While every film blogger and general cinephile is seeing how Woody Allen and Jodie Foster’s latest offerings play out at Cannes, this lover of vintage cinema is looking forward to what he considers to be the year’s most exciting film festival: Noir City Austin. Once again, the Film Noir Foundation, in conjunction with the Austin Film Society, returns to Austin, Texas and to the Alamo Drafthouse Ritz to present a weekend full of smoldering femme fatales, gruff anti-heroes, crooked cops, and angel-faced dames in titles both familiar and obscure, all of which are hosted by the Film Noir Foundation’s Eddie Muller.
Naturally there are the typical noir staples which thankfully populate every Noir City. Stars such as Alan Ladd and Veronica Lake in This Gun for Hire will kick off the festival as Barbara Stanwyck and Edward G. Robinson headline the ensemble feature Flesh and Fantasy, one of Saturday’s most anticipated highlights. Meanwhile, beloved noir helmer Fritz Lang directs Robinson and Joan Bennett in Scarlet Street, the flip side to the director’s classic The Woman in the Window. Such titles, stars, and directors are not only welcome at Noir City, but expected as modern fans scramble and delight at the chance to see these people and stories on the big screen.
Each film, most of which fans will instantly recognize, comes as part of a double feature, showcasing a strategically programmed B-side. The move of showcasing each screening as a double feature is especially exciting for fans wishing to experience a trip to the movies in a time when double features were the law of the land. More than that, however, the B-sides feature a collection of titles recently unearthed and singlehandedly brought back to life by the Film Noir Foundation. Most, if not all, are nowhere to be found on DVD, and some, such as Destiny starring Alan Curtis, haven’t been screened for decades, making Noir City even more of a unique experience in comparison to other film festivals.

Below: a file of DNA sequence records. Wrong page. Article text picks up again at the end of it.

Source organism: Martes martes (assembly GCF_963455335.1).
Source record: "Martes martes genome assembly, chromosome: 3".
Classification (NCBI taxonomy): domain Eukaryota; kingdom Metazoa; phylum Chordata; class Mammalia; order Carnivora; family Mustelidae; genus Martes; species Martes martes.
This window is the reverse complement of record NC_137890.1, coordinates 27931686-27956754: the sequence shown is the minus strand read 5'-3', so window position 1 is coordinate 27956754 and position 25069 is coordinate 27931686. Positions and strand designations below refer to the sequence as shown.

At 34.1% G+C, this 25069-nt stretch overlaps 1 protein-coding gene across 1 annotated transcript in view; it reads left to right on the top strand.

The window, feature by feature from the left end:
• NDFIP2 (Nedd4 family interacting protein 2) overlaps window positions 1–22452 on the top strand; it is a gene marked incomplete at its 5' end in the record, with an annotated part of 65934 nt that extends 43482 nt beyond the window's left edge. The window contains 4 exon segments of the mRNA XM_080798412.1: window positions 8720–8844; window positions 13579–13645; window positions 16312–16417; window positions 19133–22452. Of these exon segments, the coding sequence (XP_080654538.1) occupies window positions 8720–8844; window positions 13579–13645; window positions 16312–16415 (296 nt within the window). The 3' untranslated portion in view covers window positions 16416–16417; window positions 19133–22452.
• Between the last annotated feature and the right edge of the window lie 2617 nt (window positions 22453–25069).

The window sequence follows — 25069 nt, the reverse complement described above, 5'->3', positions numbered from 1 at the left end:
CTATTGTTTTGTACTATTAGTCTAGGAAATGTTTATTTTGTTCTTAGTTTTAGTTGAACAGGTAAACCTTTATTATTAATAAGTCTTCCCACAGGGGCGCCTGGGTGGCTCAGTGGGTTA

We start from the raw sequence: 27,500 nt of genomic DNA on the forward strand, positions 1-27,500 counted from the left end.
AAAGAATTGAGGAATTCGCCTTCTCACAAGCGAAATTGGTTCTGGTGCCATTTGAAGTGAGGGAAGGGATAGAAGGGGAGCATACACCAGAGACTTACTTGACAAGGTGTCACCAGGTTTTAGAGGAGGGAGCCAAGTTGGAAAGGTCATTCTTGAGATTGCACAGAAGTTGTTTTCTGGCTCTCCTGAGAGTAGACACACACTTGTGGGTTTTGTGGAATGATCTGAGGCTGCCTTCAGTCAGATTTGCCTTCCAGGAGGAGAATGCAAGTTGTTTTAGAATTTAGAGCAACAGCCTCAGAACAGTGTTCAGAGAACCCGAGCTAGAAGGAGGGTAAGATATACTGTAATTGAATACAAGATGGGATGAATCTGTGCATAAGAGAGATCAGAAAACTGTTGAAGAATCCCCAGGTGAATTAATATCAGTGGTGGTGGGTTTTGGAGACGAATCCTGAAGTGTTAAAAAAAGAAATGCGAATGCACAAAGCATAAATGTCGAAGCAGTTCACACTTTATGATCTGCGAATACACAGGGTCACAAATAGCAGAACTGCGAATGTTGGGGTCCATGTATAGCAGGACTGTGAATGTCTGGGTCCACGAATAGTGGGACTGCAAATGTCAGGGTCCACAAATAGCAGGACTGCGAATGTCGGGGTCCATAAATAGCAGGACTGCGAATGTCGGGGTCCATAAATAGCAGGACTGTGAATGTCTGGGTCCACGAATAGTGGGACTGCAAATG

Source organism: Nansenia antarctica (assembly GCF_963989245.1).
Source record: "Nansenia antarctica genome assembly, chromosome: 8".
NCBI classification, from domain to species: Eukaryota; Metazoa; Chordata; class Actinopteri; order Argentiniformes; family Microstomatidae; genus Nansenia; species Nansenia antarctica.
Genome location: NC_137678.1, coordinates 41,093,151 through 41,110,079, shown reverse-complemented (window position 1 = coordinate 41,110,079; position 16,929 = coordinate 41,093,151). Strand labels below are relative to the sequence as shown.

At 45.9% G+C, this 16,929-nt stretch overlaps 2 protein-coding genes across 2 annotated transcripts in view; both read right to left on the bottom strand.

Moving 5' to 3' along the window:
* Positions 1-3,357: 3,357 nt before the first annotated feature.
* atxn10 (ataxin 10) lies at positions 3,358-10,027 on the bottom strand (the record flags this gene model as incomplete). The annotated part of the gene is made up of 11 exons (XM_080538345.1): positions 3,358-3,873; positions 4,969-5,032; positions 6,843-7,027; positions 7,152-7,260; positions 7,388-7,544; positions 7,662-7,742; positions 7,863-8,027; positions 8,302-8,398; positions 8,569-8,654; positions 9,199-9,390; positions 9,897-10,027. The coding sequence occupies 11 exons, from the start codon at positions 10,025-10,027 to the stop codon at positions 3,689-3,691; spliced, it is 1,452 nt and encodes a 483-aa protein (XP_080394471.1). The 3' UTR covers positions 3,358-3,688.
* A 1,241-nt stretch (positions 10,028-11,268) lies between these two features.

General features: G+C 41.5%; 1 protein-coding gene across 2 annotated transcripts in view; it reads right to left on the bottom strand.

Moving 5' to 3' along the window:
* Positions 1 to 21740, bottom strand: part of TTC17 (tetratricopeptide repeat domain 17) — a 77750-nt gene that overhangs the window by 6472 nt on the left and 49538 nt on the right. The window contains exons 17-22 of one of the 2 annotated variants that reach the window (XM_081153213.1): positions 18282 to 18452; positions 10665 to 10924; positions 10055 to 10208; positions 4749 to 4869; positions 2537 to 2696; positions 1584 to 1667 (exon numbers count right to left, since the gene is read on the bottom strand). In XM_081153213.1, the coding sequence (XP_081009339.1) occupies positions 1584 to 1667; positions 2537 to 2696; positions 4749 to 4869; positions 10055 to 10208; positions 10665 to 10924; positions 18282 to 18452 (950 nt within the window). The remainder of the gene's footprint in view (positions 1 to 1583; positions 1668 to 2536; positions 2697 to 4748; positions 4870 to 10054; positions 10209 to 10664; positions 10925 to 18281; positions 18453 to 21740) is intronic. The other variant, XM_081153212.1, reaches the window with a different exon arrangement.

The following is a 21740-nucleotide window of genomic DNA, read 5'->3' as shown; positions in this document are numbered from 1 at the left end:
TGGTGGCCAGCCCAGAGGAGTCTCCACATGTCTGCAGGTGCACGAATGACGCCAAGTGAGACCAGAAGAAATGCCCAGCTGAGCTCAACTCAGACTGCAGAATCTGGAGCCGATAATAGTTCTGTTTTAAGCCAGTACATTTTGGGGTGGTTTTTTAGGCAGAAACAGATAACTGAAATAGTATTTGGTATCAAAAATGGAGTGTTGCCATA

One of the more interesting aspects about Noir City for me has always been the way the festival has continued to educate its audience with regards to the definition of a film noir. This year proves no different, as seen by undertones of screwball in the Sidney Sheldon-penned Fly-By-Night and supernatural in The Seventh Victim starring Kim Hunter. Elsewhere in the festival, sociopolitical commentary is at the heart of the John Garfield/Maureen O’Hara-starrer The Fallen Sparrow, while mental illness plays a pivotal role in My Name is Julia starring Nina Foch. It is precisely this kind of lineup which truly shows that regardless of the subject matter, the noir stain can turn up anywhere.
As always, proceeds from Noir City Austin will go to benefit the Film Noir Foundation and aid them in their continuous efforts toward restoring and preserving these rare and valuable films. While the world becomes increasingly digital and 35mm seems to be the exception rather than the standard, the mission of the Film Noir Foundation proves more important than ever. The weekend is a chance for lovers of film noir to revisit classics on the big screen and catch little-known gems for the one of the few times they will ever be shown, proving a one-of-a-kind experience for each and every audience member. Without even realizing it, those in attendance serve as a beacon of hope for a cherished genre and art form that is thankfully far from being forgotten.
Noir City Austin runs from Friday, May 20th-Sunday, May 22nd at the Alamo Drafthouse Ritz. For tickets and information, please click here.